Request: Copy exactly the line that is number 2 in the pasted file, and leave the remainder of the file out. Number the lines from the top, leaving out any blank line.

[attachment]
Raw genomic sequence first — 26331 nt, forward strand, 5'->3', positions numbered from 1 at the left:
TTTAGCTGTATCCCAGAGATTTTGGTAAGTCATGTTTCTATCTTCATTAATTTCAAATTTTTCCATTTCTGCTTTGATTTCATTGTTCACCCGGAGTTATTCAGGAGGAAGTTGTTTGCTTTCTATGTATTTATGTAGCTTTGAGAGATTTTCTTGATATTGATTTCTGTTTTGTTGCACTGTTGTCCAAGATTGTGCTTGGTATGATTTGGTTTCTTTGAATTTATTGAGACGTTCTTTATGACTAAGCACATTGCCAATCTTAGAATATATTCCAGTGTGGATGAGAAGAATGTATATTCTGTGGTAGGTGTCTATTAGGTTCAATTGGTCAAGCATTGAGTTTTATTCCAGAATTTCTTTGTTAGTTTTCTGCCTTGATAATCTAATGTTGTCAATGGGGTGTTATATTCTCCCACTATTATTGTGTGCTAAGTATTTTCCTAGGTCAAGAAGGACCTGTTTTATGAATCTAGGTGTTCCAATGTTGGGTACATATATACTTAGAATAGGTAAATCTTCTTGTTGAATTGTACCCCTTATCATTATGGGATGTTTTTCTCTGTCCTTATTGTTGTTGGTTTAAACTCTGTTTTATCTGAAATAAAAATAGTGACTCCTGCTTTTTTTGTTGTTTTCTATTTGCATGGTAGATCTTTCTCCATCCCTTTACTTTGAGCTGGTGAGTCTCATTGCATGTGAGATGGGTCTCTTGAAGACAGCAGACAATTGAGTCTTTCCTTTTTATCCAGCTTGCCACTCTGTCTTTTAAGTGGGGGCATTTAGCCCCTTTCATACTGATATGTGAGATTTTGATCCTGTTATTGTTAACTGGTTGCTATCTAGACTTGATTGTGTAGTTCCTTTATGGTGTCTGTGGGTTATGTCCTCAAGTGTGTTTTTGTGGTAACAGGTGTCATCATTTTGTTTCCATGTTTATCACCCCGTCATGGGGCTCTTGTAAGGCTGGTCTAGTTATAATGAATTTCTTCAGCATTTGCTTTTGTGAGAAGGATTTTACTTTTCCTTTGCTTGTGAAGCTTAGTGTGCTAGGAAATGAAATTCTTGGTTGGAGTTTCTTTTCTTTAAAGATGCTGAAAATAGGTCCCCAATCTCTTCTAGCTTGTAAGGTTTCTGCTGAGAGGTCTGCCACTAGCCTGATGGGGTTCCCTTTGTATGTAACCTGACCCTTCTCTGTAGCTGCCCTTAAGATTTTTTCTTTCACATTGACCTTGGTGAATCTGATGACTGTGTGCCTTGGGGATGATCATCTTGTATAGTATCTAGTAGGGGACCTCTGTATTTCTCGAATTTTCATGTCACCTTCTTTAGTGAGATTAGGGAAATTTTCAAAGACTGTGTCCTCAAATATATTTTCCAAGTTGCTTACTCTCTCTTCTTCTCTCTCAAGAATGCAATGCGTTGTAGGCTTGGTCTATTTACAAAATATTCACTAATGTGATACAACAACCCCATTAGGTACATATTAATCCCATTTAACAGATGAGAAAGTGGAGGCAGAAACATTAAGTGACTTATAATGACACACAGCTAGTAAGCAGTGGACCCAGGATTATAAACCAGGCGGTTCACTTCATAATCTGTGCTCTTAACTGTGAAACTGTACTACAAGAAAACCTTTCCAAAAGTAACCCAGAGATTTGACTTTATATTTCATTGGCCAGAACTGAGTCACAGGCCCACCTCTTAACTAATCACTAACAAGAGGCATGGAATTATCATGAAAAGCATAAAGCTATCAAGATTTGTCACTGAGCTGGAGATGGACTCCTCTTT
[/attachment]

TTTAGCTGTATCCCAGAGATTTTGGTAAGTCATGTTTCTATCTTCATTAATTTCAAATTTTTCCATTTCTGCTTTGATTTCATTGTTCACCCGGAGTTATTCAGGAGGAAGTTGTTTGCTTTCTATGTATTTATGTAGCTTTGAGAGATTTTCTTGATATTGATTTCTGTTTTGTTGCACTGTTGTCCAAGATTGTGCTTGGTATGATTTGGTTTCTTTGAATTTATTGAGACGTTCTTTATGACTAAGCACATTGCCAATCTTAGAATATATTCCAGTGTGGATGAGAAGAATGTATATTCTGTGGTAGGTGTCTATTAGGTTCAATTGGTCAAGCATTGAGTTTTATTCCAGAATTTCTTTGTTAGTTTTCTGCCTTGATAATCTAATGTTGTCAATGGGGTGTTATATTCTCCCACTATTATTGTGTGCTAAGTATTTTCCTAGGTCAAGAAGGACCTGTTTTATGAATCTAGGTGTTCCAATGTTGGGTACATATATACTTAGAATAGGTAAATCTTCTTGTTGAATTGTACCCCTTATCATTATGGGATGTTTTTCTCTGTCCTTATTGTTGTTGGTTTAAACTCTGTTTTATCTGAAATAAAAATAGTGACTCCTGCTTTTTTTGTTGTTTTCTATTTGCATGGTAGATCTTTCTCCATCCCTTTACTTTGAGCTGGTGAGTCTCATTGCATGTGAGATGGGTCTCTTGAAGACAGCAGACAATTGAGTCTTTCCTTTTTATCCAGCTTGCCACTCTGTCTTTTAAGTGGGGGCATTTAGCCCCTTTCATACTGATATGTGAGATTTTGATCCTGTTATTGTTAACTGGTTGCTATCTAGACTTGATTGTGTAGTTCCTTTATGGTGTCTGTGGGTTATGTCCTCAAGTGTGTTTTTGTGGTAACAGGTGTCATCATTTTGTTTCCATGTTTATCACCCCGTCATGGGGCTCTTGTAAGGCTGGTCTAGTTATAATGAATTTCTTCAGCATTTGCTTTTGTGAGAAGGATTTTACTTTTCCTTTGCTTGTGAAGCTTAGTGTGCTAGGAAATGAAATTCTTGGTTGGAGTTTCTTTTCTTTAAAGATGCTGAAAATAGGTCCCCAATCTCTTCTAGCTTGTAAGGTTTCTGCTGAGAGGTCTGCCACTAGCCTGATGGGGTTCCCTTTGTATGTAACCTGACCCTTCTCTGTAGCTGCCCTTAAGATTTTTTCTTTCACATTGACCTTGGTGAATCTGATGACTGTGTGCCTTGGGGATGATCATCTTGTATAGTATCTAGTAGGGGACCTCTGTATTTCTCGAATTTTCATGTCACCTTCTTTAGTGAGATTAGGGAAATTTTCAAAGACTGTGTCCTCAAATATATTTTCCAAGTTGCTTACTCTCTCTTCTTCTCTCTCAAGAATGCAATGCGTTGTAGGCTTGGTCTATTTACAAAATATTCACTAATGTGATACAACAACCCCATTAGGTACATATTAATCCCATTTAACAGATGAGAAAGTGGAGGCAGAAACATTAAGTGACTTATAATGACACACAGCTAGTAAGCAGTGGACCCAGGATTATAAACCAGGCGGTTCACTTCATAATCTGTGCTCTTAACTGTGAAACTGTACTACAAGAAAACCTTTCCAAAAGTAACCCAGAGATTTGACTTTATATTTCATTGGCCAGAACTGAGTCACAGGCCCACCTCTTAACTAATCACTAACAAGAGGCATGGAATTATCATGAAAAGCATAAAGCTATCAAGATTTGTCACTGAGCTGGAGATGGACTCCTCTTT